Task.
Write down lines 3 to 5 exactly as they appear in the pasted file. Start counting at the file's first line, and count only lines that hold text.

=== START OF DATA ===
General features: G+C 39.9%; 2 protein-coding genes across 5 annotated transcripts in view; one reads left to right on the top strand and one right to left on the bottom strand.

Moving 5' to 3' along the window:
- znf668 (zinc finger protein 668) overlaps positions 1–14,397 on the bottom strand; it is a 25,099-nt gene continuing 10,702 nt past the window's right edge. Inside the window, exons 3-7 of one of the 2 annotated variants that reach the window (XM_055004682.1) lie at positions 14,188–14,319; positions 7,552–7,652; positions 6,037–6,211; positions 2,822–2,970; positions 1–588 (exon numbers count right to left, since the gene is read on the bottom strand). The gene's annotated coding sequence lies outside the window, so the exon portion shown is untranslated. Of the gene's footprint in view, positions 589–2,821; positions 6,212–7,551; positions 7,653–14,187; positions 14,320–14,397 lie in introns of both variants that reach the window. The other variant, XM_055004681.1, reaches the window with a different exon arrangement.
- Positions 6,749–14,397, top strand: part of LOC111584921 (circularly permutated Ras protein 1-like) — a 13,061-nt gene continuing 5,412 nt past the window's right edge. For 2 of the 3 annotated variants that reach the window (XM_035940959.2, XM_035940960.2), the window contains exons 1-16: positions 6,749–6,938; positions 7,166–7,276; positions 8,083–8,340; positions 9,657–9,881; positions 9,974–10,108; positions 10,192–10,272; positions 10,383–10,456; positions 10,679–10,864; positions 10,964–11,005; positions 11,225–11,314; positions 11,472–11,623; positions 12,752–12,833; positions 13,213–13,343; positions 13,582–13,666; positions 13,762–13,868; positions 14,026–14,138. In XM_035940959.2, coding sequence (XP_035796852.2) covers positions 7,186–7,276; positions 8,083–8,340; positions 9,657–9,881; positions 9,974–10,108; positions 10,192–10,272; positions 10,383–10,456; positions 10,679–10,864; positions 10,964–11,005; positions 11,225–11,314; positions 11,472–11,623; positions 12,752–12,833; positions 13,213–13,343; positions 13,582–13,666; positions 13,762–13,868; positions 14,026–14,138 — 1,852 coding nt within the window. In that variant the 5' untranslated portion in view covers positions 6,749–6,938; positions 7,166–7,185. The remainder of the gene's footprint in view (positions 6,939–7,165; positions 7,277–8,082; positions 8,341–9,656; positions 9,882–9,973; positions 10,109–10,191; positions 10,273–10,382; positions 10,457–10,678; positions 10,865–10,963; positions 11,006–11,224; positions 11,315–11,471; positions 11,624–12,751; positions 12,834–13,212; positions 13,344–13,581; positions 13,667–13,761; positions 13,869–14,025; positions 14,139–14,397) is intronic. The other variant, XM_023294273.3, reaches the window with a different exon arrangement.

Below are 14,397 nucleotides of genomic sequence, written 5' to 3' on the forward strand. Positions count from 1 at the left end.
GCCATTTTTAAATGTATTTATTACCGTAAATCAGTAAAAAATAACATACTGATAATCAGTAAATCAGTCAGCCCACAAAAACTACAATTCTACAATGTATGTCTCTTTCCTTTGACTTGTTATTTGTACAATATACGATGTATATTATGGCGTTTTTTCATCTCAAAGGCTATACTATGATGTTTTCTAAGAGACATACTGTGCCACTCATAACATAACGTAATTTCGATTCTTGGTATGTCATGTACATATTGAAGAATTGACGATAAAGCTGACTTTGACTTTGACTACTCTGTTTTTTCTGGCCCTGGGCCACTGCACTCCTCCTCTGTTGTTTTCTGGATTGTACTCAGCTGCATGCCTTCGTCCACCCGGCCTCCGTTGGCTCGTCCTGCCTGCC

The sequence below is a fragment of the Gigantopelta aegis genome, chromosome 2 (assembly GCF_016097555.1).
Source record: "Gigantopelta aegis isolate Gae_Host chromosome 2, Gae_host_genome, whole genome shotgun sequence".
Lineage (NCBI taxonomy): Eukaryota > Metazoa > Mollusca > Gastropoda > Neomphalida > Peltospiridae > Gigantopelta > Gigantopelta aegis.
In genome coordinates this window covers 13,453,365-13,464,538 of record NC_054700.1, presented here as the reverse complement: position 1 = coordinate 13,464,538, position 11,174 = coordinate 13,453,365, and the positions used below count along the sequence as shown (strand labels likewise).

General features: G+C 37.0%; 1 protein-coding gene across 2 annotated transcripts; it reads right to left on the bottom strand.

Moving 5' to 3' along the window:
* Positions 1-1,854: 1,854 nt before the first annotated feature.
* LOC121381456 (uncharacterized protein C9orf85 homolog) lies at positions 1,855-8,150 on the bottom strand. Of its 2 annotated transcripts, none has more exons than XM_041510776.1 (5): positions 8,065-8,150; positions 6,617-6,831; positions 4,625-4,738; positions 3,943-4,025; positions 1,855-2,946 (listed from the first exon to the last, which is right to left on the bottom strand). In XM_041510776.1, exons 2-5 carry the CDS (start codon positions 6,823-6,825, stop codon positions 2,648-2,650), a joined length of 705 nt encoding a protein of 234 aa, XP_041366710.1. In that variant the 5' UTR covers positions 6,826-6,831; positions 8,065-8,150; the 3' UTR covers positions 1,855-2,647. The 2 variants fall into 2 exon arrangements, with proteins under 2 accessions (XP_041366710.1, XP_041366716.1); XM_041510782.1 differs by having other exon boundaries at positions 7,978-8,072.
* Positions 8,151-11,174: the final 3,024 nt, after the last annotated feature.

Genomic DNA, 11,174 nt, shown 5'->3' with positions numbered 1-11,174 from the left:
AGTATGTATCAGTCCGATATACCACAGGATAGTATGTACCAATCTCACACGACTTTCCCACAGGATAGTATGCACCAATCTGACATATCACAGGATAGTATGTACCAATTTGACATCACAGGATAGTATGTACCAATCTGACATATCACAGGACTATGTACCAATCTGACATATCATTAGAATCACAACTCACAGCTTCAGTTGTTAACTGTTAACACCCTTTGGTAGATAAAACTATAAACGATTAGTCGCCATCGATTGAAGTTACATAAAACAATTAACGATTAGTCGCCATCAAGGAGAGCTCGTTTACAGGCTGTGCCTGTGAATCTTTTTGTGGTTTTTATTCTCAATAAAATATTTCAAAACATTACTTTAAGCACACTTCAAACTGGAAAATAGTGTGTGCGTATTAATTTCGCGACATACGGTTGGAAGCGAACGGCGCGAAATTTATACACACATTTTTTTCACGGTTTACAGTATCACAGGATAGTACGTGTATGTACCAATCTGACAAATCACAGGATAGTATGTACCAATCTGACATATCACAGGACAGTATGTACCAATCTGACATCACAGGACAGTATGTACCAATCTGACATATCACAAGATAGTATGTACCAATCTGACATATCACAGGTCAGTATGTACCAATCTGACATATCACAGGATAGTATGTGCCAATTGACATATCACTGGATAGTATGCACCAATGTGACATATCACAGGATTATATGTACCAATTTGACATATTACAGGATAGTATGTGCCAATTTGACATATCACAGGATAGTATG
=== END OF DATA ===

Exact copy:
- znf668 (zinc finger protein 668) overlaps positions 1–14,397 on the bottom strand; it is a 25,099-nt gene continuing 10,702 nt past the window's right edge. Inside the window, exons 3-7 of one of the 2 annotated variants that reach the window (XM_055004682.1) lie at positions 14,188–14,319; positions 7,552–7,652; positions 6,037–6,211; positions 2,822–2,970; positions 1–588 (exon numbers count right to left, since the gene is read on the bottom strand). The gene's annotated coding sequence lies outside the window, so the exon portion shown is untranslated. Of the gene's footprint in view, positions 589–2,821; positions 6,212–7,551; positions 7,653–14,187; positions 14,320–14,397 lie in introns of both variants that reach the window. The other variant, XM_055004681.1, reaches the window with a different exon arrangement.
- Positions 6,749–14,397, top strand: part of LOC111584921 (circularly permutated Ras protein 1-like) — a 13,061-nt gene continuing 5,412 nt past the window's right edge. For 2 of the 3 annotated variants that reach the window (XM_035940959.2, XM_035940960.2), the window contains exons 1-16: positions 6,749–6,938; positions 7,166–7,276; positions 8,083–8,340; positions 9,657–9,881; positions 9,974–10,108; positions 10,192–10,272; positions 10,383–10,456; positions 10,679–10,864; positions 10,964–11,005; positions 11,225–11,314; positions 11,472–11,623; positions 12,752–12,833; positions 13,213–13,343; positions 13,582–13,666; positions 13,762–13,868; positions 14,026–14,138. In XM_035940959.2, coding sequence (XP_035796852.2) covers positions 7,186–7,276; positions 8,083–8,340; positions 9,657–9,881; positions 9,974–10,108; positions 10,192–10,272; positions 10,383–10,456; positions 10,679–10,864; positions 10,964–11,005; positions 11,225–11,314; positions 11,472–11,623; positions 12,752–12,833; positions 13,213–13,343; positions 13,582–13,666; positions 13,762–13,868; positions 14,026–14,138 — 1,852 coding nt within the window. In that variant the 5' untranslated portion in view covers positions 6,749–6,938; positions 7,166–7,185. The remainder of the gene's footprint in view (positions 6,939–7,165; positions 7,277–8,082; positions 8,341–9,656; positions 9,882–9,973; positions 10,109–10,191; positions 10,273–10,382; positions 10,457–10,678; positions 10,865–10,963; positions 11,006–11,224; positions 11,315–11,471; positions 11,624–12,751; positions 12,834–13,212; positions 13,344–13,581; positions 13,667–13,761; positions 13,869–14,025; positions 14,139–14,397) is intronic. The other variant, XM_023294273.3, reaches the window with a different exon arrangement.

Below are 14,397 nucleotides of genomic sequence, written 5' to 3' on the forward strand. Positions count from 1 at the left end.